First, the CAPE assessment says divestment of active duty A-10s or use of the BAI plan is the most “effective” way to reduce maintenance personnel shortages, including those for the F-35A.  It is obvious that divesting large numbers of A-10s—or any other aircraft—or placing them on BAI status would free up a significant number of maintenance personnel for other purposes.  We did not need CAPE to establish that fact in a vacuum, while assiduously ignoring the impact on our ground troops of such a decision.  The question for CAPE was whether there are other ways to meet maintenance personnel requirements that do not involve gutting the readiness of our nation’s best close air support aircraft.

Second, the CAPE assessment identified several ways to attain a significant number of additional maintenance personnel that do not require implementation of the destructive A-10 BAI plan.  For example, CAPE specifically suggested that the use of reserve component activations, high year tenure extensions, and retention bonuses could provide an increased number of maintenance personnel.  It is noteworthy that the CAPE assessment concludes that the Air Force is only “considering” the use of retention bonuses.  It seems unacceptable that the Air Force would gut the readiness of A-10 units before exercising other available options to maximum effect.  While these courses of action may not provide as many maintenance personnel as divesting an entire fleet of aircraft or mothballing large numbers of aircraft, these alternative courses of action could provide a significant number of maintenance personnel without gutting the readiness of A-10 units and reducing our nation’s close air support capabilities.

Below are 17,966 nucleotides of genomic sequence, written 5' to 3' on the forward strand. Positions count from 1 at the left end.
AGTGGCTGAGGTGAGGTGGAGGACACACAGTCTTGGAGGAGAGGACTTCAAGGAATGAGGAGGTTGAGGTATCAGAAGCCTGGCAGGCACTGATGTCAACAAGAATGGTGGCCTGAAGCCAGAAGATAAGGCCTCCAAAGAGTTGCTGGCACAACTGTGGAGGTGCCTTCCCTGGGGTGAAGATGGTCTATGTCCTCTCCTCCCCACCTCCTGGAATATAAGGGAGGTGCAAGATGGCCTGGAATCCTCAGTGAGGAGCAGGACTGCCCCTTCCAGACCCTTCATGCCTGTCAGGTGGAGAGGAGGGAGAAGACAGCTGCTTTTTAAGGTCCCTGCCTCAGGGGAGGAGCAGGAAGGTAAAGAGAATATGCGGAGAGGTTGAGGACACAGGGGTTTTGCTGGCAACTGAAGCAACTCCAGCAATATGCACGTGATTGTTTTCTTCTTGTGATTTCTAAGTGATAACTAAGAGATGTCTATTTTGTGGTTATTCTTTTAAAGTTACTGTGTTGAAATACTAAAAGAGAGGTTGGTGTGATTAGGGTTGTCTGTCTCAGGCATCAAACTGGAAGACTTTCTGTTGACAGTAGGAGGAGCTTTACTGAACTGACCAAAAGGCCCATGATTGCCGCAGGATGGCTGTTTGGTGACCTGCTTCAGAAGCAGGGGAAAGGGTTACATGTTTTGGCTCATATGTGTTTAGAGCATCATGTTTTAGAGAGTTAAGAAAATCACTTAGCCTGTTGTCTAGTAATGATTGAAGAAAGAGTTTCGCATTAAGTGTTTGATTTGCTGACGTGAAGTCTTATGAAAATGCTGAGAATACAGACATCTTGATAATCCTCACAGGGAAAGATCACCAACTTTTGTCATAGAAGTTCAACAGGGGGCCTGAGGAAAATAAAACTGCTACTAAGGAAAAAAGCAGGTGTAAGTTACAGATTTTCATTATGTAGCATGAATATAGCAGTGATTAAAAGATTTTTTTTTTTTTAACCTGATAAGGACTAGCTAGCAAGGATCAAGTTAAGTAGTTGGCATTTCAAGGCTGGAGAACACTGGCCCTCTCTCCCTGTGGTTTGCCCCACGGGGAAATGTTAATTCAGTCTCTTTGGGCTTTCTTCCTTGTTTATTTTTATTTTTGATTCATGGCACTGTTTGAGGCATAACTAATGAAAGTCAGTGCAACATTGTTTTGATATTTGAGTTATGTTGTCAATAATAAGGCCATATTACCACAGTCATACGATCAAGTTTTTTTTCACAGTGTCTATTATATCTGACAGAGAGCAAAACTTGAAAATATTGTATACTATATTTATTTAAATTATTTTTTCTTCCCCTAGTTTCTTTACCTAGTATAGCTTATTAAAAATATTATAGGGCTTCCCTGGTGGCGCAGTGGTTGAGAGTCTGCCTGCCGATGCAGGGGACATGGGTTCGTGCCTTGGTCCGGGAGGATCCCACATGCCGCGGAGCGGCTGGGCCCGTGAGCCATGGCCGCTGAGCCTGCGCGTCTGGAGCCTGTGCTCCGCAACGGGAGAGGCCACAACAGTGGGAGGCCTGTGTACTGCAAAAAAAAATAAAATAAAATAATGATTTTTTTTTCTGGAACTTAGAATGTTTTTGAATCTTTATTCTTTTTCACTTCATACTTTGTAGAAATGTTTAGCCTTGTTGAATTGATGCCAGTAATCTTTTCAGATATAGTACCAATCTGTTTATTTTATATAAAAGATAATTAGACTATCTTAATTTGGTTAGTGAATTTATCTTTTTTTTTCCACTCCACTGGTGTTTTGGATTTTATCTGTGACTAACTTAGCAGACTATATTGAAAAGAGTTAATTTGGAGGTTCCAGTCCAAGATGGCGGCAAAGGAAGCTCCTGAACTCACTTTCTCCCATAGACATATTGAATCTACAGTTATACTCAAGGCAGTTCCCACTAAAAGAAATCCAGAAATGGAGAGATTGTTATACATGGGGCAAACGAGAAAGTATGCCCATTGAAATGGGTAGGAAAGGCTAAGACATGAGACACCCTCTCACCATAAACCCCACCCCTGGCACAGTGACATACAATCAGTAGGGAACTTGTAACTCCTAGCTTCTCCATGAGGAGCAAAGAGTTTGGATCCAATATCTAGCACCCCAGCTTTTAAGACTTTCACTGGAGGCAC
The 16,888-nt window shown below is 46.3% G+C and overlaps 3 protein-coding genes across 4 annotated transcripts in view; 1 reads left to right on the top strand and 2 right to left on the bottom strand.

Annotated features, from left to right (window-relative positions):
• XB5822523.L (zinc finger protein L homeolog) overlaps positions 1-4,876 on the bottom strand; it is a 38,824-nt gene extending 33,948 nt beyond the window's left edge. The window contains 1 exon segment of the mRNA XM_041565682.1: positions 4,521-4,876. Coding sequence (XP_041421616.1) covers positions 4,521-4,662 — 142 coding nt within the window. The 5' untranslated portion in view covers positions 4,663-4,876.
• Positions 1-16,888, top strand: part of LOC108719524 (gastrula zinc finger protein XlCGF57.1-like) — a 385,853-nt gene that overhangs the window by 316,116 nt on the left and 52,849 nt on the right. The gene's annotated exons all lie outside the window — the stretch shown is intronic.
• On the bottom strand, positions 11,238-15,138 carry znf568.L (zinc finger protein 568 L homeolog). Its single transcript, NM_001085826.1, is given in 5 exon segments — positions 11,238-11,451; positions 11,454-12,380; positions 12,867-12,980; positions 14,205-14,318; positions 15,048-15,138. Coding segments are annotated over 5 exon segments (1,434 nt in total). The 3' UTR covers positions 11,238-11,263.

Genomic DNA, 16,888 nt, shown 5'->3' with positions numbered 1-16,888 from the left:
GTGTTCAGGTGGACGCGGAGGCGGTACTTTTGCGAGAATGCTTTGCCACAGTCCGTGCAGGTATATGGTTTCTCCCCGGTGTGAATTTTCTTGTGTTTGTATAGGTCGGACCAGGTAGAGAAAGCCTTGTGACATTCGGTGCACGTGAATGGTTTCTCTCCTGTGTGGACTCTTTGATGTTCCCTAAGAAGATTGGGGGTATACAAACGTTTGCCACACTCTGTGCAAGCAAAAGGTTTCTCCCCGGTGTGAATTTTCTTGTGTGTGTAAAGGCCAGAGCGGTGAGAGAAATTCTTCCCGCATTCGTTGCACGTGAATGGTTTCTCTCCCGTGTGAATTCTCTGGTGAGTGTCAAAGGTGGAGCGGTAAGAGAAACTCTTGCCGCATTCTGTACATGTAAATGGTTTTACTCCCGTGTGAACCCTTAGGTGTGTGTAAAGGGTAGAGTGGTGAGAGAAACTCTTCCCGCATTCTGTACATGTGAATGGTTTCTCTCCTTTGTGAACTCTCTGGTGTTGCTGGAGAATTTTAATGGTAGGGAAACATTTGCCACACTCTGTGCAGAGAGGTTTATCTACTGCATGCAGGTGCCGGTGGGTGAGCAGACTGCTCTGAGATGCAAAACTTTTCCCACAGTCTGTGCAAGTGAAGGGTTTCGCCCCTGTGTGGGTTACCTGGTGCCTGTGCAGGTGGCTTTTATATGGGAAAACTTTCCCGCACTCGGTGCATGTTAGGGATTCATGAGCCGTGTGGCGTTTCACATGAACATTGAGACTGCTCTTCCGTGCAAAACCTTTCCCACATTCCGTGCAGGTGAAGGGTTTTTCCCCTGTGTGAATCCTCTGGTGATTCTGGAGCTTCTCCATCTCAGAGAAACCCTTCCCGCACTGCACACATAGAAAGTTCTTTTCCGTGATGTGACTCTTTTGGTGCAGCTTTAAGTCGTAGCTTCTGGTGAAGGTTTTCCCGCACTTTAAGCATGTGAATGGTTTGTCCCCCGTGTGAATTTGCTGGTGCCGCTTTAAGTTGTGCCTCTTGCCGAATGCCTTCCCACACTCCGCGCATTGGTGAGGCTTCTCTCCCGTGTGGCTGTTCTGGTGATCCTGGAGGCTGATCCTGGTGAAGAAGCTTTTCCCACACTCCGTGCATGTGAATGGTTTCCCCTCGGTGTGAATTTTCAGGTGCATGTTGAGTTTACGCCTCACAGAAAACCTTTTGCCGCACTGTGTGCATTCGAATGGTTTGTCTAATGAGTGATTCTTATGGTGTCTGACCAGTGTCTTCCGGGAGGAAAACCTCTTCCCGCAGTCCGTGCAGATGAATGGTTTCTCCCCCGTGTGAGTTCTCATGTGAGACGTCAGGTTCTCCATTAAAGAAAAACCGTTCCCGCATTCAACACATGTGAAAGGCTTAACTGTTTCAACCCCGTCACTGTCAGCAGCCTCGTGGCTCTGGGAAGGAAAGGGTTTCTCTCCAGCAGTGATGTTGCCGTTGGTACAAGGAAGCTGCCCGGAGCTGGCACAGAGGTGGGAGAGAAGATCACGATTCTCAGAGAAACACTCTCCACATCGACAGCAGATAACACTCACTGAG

Third, CAPE’s assessment of the inadequacy of the potential use of contractors to address the shortfall in F-35A maintenance personnel is not persuasive.  We note that the Air Force plans to use contractors to address some of the F-35A maintenance personnel shortfall.  The willingness of the Air Force to use contractors for 300 full-time equivalent positions begs the question whether the Air Force could make greater use of contractors for initial F-35A maintenance in fiscal years 2015 and 2016 in order to protect the readiness of A-10 units.

We admire your focus on the welfare of our troops and your willingness to question policies that may need renewed scrutiny.  We ask you to bring that approach to bear on the Air Force’s A-10 divestment proposal, including its plan to place a portion of the A-10 fleet on BAI status.  Congress will certainly continue to do so in the coming weeks.  Absent your intervention, the Air Force will proceed with a plan that will result in the loss of close air support capability at a time when the need for it is only growing.